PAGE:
What’s trending?

In looking at the trends among buyers, the National Association of Realtors reported that Generation-X buyers (that means those ages 33-47) comprised the largest segment (31%) of home buyers from July 2011 to June 2012.

The next largest segment (28%), was Generation Y (meaning those 32 years old or younger) followed by the younger baby boomers (18%) and older baby boomers (14%). This is not surprising, as first-time buyers are still having a relatively hard time securing financing.

Another trend has been that homes available for sale are increasing across the country. The number of listings has increased 4.3% this past June, according to Realtor.com. This is the most significant increase in a year’s time. What’s the reason for this? It’s that rising home prices are enticing homeowners to list their home.

A recent survey from Better Homes & Gardens showed that 75% of home buyers believe home ownership is a better investment than the stock market. The respondents (57%) felt that a home is a better indicator of success than their occupation or position.

The survey also revealed what luxury homebuyers are seeking. The findings are that 53% want more than one home for their life-style activities (e.g., skiing, boating); 58% said they already own multiple homes; 60% would prefer having more upgrades than square footage; 94% would give up 1,000 square feet of living space in their next home to get desired amenities; 66% wanted a high-tech or smart home over a green home; and 87% would not consider a home that was not high-tech. These high-end buyers also sought outdoor space and amenities like an outdoor kitchen or separate guest or a pool house.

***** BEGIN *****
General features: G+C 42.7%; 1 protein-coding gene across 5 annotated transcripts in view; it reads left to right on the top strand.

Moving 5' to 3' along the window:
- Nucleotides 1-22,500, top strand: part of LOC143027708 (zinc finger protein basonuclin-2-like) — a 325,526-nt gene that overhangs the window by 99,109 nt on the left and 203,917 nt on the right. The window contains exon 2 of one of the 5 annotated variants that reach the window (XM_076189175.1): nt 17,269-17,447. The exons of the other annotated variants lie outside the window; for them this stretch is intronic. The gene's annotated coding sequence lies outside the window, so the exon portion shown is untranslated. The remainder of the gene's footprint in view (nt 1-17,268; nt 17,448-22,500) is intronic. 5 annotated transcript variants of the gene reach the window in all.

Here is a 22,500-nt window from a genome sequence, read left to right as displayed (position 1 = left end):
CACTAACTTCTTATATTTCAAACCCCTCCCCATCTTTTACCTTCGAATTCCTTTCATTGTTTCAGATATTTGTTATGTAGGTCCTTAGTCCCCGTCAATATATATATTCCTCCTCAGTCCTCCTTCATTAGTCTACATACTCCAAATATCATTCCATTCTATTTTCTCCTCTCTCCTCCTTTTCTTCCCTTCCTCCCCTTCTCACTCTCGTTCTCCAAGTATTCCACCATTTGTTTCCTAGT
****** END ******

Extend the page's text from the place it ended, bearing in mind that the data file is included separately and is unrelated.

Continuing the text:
The most recent report for U.S. inflation is that it is a reasonable rate of 2%. However, interest rates are expected to tick up. The rents for apartments and the hypothetical rent of what homeowners would get for their properties are both rising more than 2% a year and could reach 3%.

Housing shortages in certain areas of the country and markets coupled with decreasing rental-vacancy rates are the reasons for rising rental rates.

As housing expenses constitute the largest component of the consumer price index, rent increases have a significant impact. Other costs having substantial impact on inflation are medical and energy costs.

When inflation increases, so do mortgage rates. According to NAR chief economist Lawrence Yun, should inflation increase to 3% by 2015, mortgage rates will have to increase by a percentage point to compensate lenders for the purchasing power of the money paid back to them.

Mr. Yun exemplifies the impact by stating a one percentage point increase on a $200,000 loan will increase a monthly home payment by $167 and on a $500,000 mortgage, a monthly home payment increases by $417.

Increases in inflation will affect budgets in a number of ways, including interest rates and mortgage payments. Homebuyers should keep in mind that interest rates are still relatively low.


Mary Ann Clark is a Realtor with Coldwell Banker at 177 West Putnam Avenue in Greenwich. Questions or comments may be emailed to [email protected]

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